4.4.3 Obstacle Avoidance
Even with the insects ability to follow walls and detect corners, it still may end up getting stuck against a wall. There are any number of scenarios that could make this happen. One common way is if the insect is about to run into a wall and some other system still has just enough control to impede its turn away from the wall slightly. It will not turn quickly enough and will impact. Then the insect will try and go forward and to the side. But the obstacle will prevent the insect from going forward or from turning. So it just kind of skates along the edge of the wall completely stuck. What is needed is a way to let the insect detect that it has been stuck, and then correct the problem.
2. Obstacle Avoidance Neural System
Figure 1 shows the simple neural net that is used by the insect to get itself unstuck from an obstacle. The Obstacle Top Left (OBStl) and the Obstacle Top Right (OBStr) neurons are contact sensor neurons. When the insects upper left side of the body bumps into an obstacle then the OBStl neuron will fire. When that neuron fires it immediately begins trying to turn the insect to the right in an attempt to avoid obstacle. If the insect has only made incidental contact with the wall and is still able to turn freely then it will most likely keep the insect from getting stuck on the wall in the first place. However, if the insect does get stuck then that is where the Obstacle Memory (OBSM) neuron kicks in. This neuron has a reasonably large capacitance, gain, and threshold voltage. The threshold voltage is setup so that it is a few millivolts below the steady state voltage of the neuron. Because of the large capacitance the membrane voltage increases slowly. Once it exceeds the threshold voltage the high gain allows the neuron to fire rapidly, and begins stimulating the Backward Control (BC) neuron to make the insect begin to back up away from the wall. At that point the obstacle neuron will no longer be firing because the insect is no longer in contact with the wall. OBSM will no longer be stimulated, and will fall below the threshold voltage and the insect will stop backing up and will begin to walk forward once again. During the whole time it is backing up the appropriate turn neuron is stimulated to make the insect turn away from the wall. This system should not kick in unless the insect is well and truly stuck against the wall. Incidental contact should not cause the insect to begin backing up. Only prolonged contact should elicit that behavior. The values of the capacitance, synaptic weights, and threshold voltage are all setup in such a way to insure that the correct behavior is displayed. The key to this is the time it takes to charge the OBSM neuron enough to go above the firing threshold. The values are setup so that the insect must be in contact with the obstacle for approximately two seconds before it will begin to back up. Finally, the middle legs also have contact sensors. These sensors will usually be stimulated when the insect is trying to turn around an outside corner. If it turns to quickly then the middle leg can get stuck. To avoid this the middle legs detects contact and cause the insect to turn slightly away from the corner.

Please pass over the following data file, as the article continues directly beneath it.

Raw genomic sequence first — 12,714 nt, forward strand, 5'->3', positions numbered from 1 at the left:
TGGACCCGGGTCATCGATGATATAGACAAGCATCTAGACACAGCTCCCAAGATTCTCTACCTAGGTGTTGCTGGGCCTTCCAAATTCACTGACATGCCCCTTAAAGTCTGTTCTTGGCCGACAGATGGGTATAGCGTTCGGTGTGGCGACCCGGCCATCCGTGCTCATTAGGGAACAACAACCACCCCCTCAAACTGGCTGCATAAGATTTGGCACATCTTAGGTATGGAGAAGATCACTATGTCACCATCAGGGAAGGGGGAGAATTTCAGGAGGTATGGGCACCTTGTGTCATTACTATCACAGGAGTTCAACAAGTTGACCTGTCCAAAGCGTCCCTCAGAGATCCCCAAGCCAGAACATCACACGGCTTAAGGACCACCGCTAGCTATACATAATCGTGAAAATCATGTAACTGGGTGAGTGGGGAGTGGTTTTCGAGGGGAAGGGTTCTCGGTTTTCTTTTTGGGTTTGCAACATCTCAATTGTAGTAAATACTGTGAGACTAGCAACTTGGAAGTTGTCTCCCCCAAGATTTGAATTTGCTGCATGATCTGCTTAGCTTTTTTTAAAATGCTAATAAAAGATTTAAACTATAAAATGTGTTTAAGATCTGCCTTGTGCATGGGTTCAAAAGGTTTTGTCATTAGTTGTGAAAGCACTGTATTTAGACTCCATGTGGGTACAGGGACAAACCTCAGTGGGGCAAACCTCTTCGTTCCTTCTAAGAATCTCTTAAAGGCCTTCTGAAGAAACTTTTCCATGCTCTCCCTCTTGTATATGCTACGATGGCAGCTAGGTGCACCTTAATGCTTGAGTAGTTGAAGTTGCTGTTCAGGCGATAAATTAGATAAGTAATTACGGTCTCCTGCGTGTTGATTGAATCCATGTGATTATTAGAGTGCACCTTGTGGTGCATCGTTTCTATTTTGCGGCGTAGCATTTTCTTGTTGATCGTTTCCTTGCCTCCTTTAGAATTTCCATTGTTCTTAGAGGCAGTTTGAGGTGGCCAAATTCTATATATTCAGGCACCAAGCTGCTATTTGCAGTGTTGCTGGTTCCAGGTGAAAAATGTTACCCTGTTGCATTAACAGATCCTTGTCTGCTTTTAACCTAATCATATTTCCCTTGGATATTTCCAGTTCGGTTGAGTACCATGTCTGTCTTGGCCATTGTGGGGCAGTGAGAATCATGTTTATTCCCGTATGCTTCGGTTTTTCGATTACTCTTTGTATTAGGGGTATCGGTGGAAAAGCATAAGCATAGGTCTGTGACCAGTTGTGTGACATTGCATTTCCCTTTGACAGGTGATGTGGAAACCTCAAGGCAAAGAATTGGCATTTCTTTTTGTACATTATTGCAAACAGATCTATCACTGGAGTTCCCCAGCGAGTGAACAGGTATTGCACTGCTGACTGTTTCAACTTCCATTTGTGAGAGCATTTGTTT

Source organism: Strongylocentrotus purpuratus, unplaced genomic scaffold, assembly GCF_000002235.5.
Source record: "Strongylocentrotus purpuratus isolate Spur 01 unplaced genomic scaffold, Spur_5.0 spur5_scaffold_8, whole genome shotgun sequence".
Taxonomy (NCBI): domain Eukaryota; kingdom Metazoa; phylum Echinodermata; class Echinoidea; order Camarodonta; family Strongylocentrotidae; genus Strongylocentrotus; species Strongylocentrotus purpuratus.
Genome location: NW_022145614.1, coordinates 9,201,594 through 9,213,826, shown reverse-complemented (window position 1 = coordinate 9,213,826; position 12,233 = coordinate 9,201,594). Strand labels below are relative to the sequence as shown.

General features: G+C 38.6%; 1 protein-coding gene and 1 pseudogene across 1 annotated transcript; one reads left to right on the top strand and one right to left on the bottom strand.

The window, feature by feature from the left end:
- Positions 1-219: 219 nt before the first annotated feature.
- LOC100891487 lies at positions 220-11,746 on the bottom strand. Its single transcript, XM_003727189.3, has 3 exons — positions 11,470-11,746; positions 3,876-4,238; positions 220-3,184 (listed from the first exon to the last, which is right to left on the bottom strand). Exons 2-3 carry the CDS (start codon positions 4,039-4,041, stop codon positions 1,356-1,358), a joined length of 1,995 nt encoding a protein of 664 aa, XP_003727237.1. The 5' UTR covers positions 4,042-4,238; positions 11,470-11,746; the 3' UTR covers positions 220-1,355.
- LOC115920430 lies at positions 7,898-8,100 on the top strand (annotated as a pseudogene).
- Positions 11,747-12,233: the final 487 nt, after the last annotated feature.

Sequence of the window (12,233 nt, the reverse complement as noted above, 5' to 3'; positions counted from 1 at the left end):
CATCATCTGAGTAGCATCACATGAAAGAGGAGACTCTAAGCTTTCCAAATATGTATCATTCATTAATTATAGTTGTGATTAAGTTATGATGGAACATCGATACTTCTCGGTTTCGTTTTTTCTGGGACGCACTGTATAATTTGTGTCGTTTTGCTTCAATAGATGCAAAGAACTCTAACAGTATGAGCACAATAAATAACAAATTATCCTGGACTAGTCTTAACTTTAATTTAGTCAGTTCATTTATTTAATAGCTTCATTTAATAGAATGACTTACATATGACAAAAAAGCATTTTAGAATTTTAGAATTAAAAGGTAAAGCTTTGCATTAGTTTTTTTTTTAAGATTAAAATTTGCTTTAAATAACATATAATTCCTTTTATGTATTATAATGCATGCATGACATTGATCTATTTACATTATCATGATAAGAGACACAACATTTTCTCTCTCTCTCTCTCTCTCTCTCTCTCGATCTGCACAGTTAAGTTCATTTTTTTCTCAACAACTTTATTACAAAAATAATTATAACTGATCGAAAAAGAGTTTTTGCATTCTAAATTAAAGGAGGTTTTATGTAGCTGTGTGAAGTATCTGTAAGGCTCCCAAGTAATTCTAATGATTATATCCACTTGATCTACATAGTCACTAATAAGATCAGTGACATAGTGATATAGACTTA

3. Avoidance Analysis
This is the before video. For this example the two synaptic connections between the obstacle sensors and the OBSM neuron were reset to zero. So it will attempt to turn away from the wall when it comes into contact, but it can not back up to get away from the wall. Also, an artificial current is injected into the LT neuron to briefly counteract the edge following systems naturally tendency to turn the insect away from the wall. This is done in order to manually get the insect to be stuck for this example. In this version, when the insect smacks into the wall it stays there and just sort of glides along the edge. This is because the insect is constrained from moving forward, but it does have a little force pushing it to the side. This is mostly an artifact of the simplistic physics simulation used here.
This is the after video. Now when the insect gets stuck it behaves similarly to the above example for the first two seconds, and then suddenly backs up just a bit and turns away from the wall. It then begins to implement its normal edge following behavior. So just these two simple connections can change the insect from something that will eventually die with its head against the wall, into something that gets out of the trap and moves on to continue its explorations.
At this point the insect is pretty versatile at exploring its environment. It can follow around the edges of all kinds of obstacles, randomly explore its surroundings, and if it does happen to somehow get stuck in a bad situation it can get itself out of the trap and keep on going. However, even with all of the neat new abilities to explore its environment that have been given to the simulated insect so far, it will still not live very long with the current neural network. It still can not find food and eat! The next section will start to address this problem by allowing the insect to detect and find food.